Richard Bogren | 7/15/2016 1:00:00 PM
By Dan Gill
LSU AgCenter Horticulturist
(07/15/16) If you regularly read national gardening magazines or get a variety of gardening catalogs, you may have noticed that tropical-look landscaping is a trend that is gaining attention across the country. To Louisiana gardeners, this hot concept is old hat. We’ve been gardening in the tropical style as long as anyone can remember. But there is almost always room to try one more plant, and many great tropicals are out there for you to purchase and plant in your garden now.
In addition to their amazing heat tolerance and outstanding summer performance, we grow tropical plants for a variety of reasons. Some plants, such as hibiscus, ixora, canna, angel trumpet, bird-of-paradise and butterfly ginger, are grown for their beautiful, and often fragrant, flowers. Others, such as peacock ginger, caladium, elephant ear and copper leaf plant, are grown for their attractive, colorful foliage. The best tropicals are those that reliably survive winters where you garden. Despite their tropical origins, many are hardy throughout Louisiana if given some winter protection.
Gardeners who are working with shady areas will find a gold mine of shade-tolerant plants among the gingers. In their natural habitats, most gingers grow under the canopies of trees in filtered light, although some grow in the open at the edge of water and in sunnier conditions. Generally, gingers will do best where they receive direct sun for about two to four hours a day and should not be planted in hot, sunny, dry locations. Shell ginger and some types of Curcuma and Costus will, however, grow in full sun.
Many different gingers can fill a variety of gardening needs. Low-growing gingers, like peacock ginger and smaller species of Curcuma or Globba, make great ground covers or clumps at the front of shady borders. Medium-sized gingers 3 to 6 feet tall include species and cultivars of Curcuma, Hedychium and Costus, while the shell ginger grows 10 to 12 feet tall. These larger gingers are excellent choices for accents, screens or the back of a border.
No other summer-flowering shrub surpasses the tropical hibiscus (Hibiscus rosa-sinensis) for glossy, dark green foliage and nonstop flowers in shades and blends of pink, yellow, orange, white, lavender or scarlet. The long blooming season runs from late spring through November or later.
The tropical hibiscus thrives in sunny locations and looks great in beds or containers. It is one of the more tender tropicals and will not reliably survive temperatures below the mid-20s. Still, they are readily available and not too expensive, so it’s easy enough to replace any lost to winter freezes. If grown in containers, you can move them to safety on cold winter nights.
We grow a number of species of clerodendrum for their beautiful, fragrant flowers and, in some cases, ornamental fruit. They may freeze back during especially cold winters but reliably return from their roots.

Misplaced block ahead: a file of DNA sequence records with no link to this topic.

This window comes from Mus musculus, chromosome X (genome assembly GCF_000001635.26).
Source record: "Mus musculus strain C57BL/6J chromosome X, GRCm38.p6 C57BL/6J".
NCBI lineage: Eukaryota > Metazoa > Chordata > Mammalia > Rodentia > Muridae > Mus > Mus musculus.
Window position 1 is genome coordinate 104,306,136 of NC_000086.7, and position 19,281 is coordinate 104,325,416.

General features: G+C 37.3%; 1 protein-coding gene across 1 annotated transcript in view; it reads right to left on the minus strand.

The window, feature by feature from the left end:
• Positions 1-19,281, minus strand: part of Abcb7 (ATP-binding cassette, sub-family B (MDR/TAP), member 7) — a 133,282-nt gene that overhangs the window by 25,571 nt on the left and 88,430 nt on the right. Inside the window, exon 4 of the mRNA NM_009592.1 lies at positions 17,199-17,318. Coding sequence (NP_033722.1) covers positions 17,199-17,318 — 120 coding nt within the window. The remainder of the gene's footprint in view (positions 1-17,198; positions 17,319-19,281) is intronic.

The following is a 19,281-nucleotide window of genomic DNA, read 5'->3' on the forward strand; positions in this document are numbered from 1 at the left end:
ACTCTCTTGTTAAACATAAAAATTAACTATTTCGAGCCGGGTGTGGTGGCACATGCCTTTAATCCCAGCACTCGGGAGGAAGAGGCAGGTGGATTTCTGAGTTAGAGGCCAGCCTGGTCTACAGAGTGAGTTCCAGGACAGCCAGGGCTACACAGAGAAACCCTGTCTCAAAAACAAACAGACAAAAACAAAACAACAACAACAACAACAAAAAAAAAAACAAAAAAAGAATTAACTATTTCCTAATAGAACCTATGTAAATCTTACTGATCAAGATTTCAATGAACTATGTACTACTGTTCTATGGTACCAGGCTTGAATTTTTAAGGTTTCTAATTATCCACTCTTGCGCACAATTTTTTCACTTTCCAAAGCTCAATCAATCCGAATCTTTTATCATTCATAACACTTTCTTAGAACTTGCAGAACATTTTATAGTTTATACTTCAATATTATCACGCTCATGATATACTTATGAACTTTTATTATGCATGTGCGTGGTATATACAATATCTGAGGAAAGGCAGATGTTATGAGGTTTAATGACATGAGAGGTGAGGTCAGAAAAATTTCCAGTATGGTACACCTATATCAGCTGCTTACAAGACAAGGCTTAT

Perhaps the most well-known is the cashmere bouquet (Clerodendrum bungei). Effortlessly easy to grow in part shade to shade, cashmere bouquet produces 4-to-5-foot-tall stalks with large clusters of small, fragrant, mauve flowers. But it spreads rapidly.
Many of the clerodendrums produce stems that run underground and produce plants some distance from the original plant, but none are quite as bad as cashmere bouquet. If you are aware of this habit and promptly remove sprouts from areas where you don’t want them, this is not a problem. But if you are the type of gardener who isn’t inclined to keep a careful eye out and remove them as necessary, you probably shouldn’t plant those that spread rapidly.
One of the best clerodendrums is the harlequin glory bower (Clerodendrum trichotomum). This large shrub to small tree looks as tropical as the rest, but in fact it is quite hardy. It drops its leaves in winter but doesn’t freeze back. Starting in June or July, large clusters of very fragrant white flowers last until August. Then amazing turquoise fruit continues the display. It spreads rapidly.
Brugmansias are large-growing, tree-like plants often reaching heights of 10 feet or more if winters are mild. The large leaves are generally about 8 to 12 inches long and are covered with fine hairs. They are easily grown in a moist, fertile, well-drained soil in full sun to part shade.
The common name for Brugmansia is angel’s trumpets. The trumpet-shaped flowers are large – about 9 inches long flaring to about 6 inches across – and may be white, yellow, pink or peach. A tree in full bloom is covered with these dramatic funnel-shaped flowers hanging down from the branches as if trumpets directed at the earth from the heavens above.
The fragrance is outstanding. Most noticeable in the evening, the soft, seductive scent floats in the air like expensive perfume with light lemony overtones. To stick your nose right in a flower and take a whiff is almost intoxicating.
Including tropicals in the landscape has many rewards, but you do need to be prepared to protect them when and if necessary during winter. And you’ll occasionally lose tropicals during unusually cold winters. When they perform like troopers with beautiful flowers and foliage through the hottest part of the summer, however, many gardeners consider it well worth the effort.
Angel trumpet. Photo by Tom Pope
Hedychium gardenerianum ginger. Photo by Tom Pope
Hibiscus rosa-sinensis. Photo by Tom Pope